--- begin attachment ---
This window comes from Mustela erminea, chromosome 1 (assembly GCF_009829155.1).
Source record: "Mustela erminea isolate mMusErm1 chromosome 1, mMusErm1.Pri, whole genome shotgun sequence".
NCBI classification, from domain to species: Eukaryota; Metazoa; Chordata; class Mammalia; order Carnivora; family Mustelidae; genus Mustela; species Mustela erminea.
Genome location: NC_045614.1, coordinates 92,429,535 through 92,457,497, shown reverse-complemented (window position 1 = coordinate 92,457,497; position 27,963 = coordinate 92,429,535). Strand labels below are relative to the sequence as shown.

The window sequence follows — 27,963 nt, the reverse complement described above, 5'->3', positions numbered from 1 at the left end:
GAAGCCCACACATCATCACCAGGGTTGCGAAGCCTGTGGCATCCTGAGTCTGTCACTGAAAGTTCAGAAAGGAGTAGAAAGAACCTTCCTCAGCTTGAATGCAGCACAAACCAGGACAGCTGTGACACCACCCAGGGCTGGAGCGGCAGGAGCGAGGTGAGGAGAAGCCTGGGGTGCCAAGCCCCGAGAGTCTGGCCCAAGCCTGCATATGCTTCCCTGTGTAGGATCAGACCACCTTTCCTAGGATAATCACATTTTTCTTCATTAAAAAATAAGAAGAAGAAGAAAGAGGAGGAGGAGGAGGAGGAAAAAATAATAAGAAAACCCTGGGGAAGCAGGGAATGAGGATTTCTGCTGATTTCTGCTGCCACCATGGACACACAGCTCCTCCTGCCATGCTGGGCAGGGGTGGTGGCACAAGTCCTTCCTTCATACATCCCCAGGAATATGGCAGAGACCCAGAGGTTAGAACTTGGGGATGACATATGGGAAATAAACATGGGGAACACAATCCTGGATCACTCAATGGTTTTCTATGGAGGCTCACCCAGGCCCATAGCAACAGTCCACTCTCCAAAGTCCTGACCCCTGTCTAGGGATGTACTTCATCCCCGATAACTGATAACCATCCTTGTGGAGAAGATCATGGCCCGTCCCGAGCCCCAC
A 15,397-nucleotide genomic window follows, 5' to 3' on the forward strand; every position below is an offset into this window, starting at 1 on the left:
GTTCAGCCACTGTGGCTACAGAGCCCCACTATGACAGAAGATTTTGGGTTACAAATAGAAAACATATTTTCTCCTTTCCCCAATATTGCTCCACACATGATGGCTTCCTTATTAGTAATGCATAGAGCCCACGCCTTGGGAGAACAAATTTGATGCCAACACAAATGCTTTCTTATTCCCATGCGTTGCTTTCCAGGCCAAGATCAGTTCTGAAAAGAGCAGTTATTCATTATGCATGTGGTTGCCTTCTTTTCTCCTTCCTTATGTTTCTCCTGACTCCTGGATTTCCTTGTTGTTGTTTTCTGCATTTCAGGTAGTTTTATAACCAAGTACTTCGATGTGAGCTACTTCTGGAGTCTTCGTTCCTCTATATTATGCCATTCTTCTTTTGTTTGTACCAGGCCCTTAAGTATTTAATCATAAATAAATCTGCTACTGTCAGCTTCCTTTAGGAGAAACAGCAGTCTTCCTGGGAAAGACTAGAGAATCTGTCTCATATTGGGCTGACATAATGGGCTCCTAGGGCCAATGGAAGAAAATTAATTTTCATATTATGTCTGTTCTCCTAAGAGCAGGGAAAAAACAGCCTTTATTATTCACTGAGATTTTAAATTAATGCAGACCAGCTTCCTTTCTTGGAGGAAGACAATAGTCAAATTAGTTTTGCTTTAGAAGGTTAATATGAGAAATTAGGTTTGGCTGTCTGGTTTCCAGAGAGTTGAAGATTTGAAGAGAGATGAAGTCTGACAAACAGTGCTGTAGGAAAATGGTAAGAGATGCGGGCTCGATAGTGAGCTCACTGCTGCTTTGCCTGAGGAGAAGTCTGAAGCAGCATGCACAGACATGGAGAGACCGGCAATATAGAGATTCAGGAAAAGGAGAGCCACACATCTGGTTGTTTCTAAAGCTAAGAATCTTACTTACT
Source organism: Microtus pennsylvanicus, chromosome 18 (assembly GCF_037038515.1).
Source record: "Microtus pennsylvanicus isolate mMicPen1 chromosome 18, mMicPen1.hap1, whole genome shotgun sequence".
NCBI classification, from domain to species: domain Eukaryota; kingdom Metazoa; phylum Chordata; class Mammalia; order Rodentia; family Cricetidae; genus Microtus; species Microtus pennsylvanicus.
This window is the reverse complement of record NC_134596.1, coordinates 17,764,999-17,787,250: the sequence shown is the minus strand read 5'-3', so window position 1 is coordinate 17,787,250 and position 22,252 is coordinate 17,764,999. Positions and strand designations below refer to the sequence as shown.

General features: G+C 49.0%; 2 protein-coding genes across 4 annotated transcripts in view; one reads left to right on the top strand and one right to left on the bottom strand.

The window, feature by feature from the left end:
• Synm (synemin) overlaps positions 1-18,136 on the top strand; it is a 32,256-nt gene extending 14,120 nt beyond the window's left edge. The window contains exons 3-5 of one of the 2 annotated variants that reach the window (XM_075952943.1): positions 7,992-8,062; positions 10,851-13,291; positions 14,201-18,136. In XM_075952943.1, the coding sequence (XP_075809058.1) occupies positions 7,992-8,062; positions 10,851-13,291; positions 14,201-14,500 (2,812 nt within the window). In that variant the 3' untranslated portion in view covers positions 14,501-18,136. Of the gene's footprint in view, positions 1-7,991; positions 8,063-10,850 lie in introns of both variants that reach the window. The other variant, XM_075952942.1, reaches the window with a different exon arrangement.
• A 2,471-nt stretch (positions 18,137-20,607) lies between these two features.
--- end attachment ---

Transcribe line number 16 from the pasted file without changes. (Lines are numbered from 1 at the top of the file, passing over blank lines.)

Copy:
• A 2,471-nt stretch (positions 18,137-20,607) lies between these two features.